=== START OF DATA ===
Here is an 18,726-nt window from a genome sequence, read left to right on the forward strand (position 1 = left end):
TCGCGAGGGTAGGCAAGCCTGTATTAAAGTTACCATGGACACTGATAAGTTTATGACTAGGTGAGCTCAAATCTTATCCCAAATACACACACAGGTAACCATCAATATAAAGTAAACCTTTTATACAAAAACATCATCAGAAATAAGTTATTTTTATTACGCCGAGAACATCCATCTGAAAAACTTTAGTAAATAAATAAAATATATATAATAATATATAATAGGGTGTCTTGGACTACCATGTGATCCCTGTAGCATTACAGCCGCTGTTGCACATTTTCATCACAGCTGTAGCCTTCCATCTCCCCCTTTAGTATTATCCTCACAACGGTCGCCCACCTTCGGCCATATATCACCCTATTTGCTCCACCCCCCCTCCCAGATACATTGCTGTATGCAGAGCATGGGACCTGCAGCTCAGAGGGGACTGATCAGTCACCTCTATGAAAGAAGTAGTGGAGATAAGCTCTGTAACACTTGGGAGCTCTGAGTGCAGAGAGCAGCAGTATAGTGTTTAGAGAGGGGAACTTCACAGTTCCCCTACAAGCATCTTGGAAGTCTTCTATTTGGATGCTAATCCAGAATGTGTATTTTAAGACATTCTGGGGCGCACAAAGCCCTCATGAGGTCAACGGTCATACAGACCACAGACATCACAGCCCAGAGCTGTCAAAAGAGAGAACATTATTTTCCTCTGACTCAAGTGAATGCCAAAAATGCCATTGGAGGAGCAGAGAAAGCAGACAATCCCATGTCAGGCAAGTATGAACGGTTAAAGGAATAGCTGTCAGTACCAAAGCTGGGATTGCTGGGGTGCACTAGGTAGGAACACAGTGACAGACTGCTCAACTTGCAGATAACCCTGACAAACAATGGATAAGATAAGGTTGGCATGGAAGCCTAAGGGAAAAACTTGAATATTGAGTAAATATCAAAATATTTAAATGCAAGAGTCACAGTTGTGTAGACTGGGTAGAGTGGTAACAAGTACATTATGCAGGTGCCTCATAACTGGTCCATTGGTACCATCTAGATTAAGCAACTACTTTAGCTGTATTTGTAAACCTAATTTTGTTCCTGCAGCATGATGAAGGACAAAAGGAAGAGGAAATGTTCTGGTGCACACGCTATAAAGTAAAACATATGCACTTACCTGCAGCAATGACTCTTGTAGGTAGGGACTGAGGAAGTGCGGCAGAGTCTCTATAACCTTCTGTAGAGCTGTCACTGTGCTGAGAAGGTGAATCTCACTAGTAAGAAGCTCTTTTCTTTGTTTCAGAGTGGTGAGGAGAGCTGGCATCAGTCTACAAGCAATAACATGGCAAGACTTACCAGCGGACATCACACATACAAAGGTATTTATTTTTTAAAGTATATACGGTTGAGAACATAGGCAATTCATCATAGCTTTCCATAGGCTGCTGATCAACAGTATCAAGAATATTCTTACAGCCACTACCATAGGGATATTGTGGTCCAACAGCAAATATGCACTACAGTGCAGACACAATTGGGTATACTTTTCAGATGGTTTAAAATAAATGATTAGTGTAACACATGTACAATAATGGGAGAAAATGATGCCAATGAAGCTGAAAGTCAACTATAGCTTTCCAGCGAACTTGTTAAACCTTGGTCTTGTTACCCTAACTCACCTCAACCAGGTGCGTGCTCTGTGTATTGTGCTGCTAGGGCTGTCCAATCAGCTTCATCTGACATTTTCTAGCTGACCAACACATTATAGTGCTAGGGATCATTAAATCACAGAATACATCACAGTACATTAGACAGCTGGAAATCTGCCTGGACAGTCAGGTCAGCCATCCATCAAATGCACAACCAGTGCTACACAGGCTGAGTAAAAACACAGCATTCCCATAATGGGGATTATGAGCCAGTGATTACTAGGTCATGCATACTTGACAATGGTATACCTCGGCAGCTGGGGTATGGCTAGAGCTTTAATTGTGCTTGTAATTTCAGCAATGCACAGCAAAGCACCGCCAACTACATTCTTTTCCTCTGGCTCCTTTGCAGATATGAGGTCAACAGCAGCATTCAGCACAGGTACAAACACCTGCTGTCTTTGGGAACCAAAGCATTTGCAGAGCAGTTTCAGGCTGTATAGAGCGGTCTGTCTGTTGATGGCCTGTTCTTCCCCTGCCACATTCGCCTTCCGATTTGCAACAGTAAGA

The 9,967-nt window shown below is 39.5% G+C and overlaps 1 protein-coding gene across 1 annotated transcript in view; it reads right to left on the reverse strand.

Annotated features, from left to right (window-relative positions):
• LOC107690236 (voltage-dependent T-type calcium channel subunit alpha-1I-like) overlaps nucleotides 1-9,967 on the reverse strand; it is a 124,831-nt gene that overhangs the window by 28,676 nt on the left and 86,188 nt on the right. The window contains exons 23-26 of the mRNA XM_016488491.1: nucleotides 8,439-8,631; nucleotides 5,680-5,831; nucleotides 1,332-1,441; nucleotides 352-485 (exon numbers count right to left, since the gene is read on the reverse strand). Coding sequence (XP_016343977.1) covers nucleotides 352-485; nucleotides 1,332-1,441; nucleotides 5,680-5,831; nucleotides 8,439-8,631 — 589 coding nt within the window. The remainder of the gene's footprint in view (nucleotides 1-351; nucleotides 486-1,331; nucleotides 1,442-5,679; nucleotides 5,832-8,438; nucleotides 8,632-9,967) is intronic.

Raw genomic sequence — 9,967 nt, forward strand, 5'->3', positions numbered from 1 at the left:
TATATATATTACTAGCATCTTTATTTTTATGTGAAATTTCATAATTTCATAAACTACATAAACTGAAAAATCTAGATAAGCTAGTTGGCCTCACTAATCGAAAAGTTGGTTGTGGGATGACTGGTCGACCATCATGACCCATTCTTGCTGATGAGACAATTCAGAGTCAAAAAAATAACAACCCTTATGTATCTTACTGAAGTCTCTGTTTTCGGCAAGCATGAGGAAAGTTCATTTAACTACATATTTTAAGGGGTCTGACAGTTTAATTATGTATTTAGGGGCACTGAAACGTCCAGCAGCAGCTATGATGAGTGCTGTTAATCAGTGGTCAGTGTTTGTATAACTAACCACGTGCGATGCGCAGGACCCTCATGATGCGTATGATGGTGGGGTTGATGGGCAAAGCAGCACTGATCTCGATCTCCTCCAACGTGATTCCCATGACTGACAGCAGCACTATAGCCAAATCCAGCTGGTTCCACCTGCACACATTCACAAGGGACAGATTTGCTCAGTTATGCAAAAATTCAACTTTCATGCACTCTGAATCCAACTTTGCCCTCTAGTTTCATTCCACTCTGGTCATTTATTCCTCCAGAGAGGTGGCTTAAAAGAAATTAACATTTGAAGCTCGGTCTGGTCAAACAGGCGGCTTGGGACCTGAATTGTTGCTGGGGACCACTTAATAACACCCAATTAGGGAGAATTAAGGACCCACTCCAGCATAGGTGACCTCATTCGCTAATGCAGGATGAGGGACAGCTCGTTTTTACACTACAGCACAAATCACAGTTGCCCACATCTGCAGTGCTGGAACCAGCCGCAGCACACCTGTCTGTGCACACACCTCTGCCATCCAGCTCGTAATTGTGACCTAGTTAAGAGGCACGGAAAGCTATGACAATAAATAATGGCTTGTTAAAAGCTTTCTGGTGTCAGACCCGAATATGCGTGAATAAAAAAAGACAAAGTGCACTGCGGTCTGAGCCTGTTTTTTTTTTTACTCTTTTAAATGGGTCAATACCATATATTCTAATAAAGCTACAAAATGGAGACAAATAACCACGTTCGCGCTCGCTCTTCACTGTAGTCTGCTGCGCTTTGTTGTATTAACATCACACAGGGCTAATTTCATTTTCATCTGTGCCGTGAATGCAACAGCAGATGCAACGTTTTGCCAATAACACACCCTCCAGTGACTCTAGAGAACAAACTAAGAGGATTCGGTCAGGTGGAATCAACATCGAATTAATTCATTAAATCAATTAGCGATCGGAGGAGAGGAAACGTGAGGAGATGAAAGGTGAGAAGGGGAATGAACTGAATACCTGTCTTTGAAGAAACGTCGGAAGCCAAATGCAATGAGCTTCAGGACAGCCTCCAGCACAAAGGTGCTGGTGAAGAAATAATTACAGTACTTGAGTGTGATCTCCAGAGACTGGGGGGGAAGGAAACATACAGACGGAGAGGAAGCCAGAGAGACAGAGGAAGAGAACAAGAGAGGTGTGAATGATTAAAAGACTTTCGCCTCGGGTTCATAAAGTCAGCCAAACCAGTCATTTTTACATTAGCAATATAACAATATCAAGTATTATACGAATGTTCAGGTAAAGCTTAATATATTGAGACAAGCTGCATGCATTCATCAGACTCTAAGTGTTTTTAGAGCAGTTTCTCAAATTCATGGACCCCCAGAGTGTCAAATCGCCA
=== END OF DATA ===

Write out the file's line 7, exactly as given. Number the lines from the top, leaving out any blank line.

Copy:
TATATATATTACTAGCATCTTTATTTTTATGTGAAATTTCATAATTTCATAAACTACATAAACTGAAAAATCTAGATAAGCTAGTTGGCCTCACTAATCGAAAAGTTGGTTGTGGGATGACTGGTCGACCATCATGACCCATTCTTGCTGATGAGACAATTCAGAGTCAAAAAAATAACAACCCTTATGTATCTTACTGAAGTCTCTGTTTTCGGCAAGCATGAGGAAAGTTCATTTAACTACATATTTTAAGGGGTCTGACAGTTTAATTATGTATTTAGGGGCACTGAAACGTCCAGCAGCAGCTATGATGAGTGCTGTTAATCAGTGGTCAGTGTTTGTATAACTAACCACGTGCGATGCGCAGGACCCTCATGATGCGTATGATGGTGGGGTTGATGGGCAAAGCAGCACTGATCTCGATCTCCTCCAACGTGATTCCCATGACTGACAGCAGCACTATAGCCAAATCCAGCTGGTTCCACCTGCACACATTCACAAGGGACAGATTTGCTCAGTTATGCAAAAATTCAACTTTCATGCACTCTGAATCCAACTTTGCCCTCTAGTTTCATTCCACTCTGGTCATTTATTCCTCCAGAGAGGTGGCTTAAAAGAAATTAACATTTGAAGCTCGGTCTGGTCAAACAGGCGGCTTGGGACCTGAATTGTTGCTGGGGACCACTTAATAACACCCAATTAGGGAGAATTAAGGACCCACTCCAGCATAGGTGACCTCATTCGCTAATGCAGGATGAGGGACAGCTCGTTTTTACACTACAGCACAAATCACAGTTGCCCACATCTGCAGTGCTGGAACCAGCCGCAGCACACCTGTCTGTGCACACACCTCTGCCATCCAGCTCGTAATTGTGACCTAGTTAAGAGGCACGGAAAGCTATGACAATAAATAATGGCTTGTTAAAAGCTTTCTGGTGTCAGACCCGAATATGCGTGAATAAAAAAAGACAAAGTGCACTGCGGTCTGAGCCTGTTTTTTTTTTTACTCTTTTAAATGGGTCAATACCATATATTCTAATAAAGCTACAAAATGGAGACAAATAACCACGTTCGCGCTCGCTCTTCACTGTAGTCTGCTGCGCTTTGTTGTATTAACATCACACAGGGCTAATTTCATTTTCATCTGTGCCGTGAATGCAACAGCAGATGCAACGTTTTGCCAATAACACACCCTCCAGTGACTCTAGAGAACAAACTAAGAGGATTCGGTCAGGTGGAATCAACATCGAATTAATTCATTAAATCAATTAGCGATCGGAGGAGAGGAAACGTGAGGAGATGAAAGGTGAGAAGGGGAATGAACTGAATACCTGTCTTTGAAGAAACGTCGGAAGCCAAATGCAATGAGCTTCAGGACAGCCTCCAGCACAAAGGTGCTGGTGAAGAAATAATTACAGTACTTGAGTGTGATCTCCAGAGACTGGGGGGGAAGGAAACATACAGACGGAGAGGAAGCCAGAGAGACAGAGGAAGAGAACAAGAGAGGTGTGAATGATTAAAAGACTTTCGCCTCGGGTTCATAAAGTCAGCCAAACCAGTCATTTTTACATTAGCAATATAACAATATCAAGTATTATACGAATGTTCAGGTAAAGCTTAATATATTGAGACAAGCTGCATGCATTCATCAGACTCTAAGTGTTTTTAGAGCAGTTTCTCAAATTCATGGACCCCCAGAGTGTCAAATCGCCA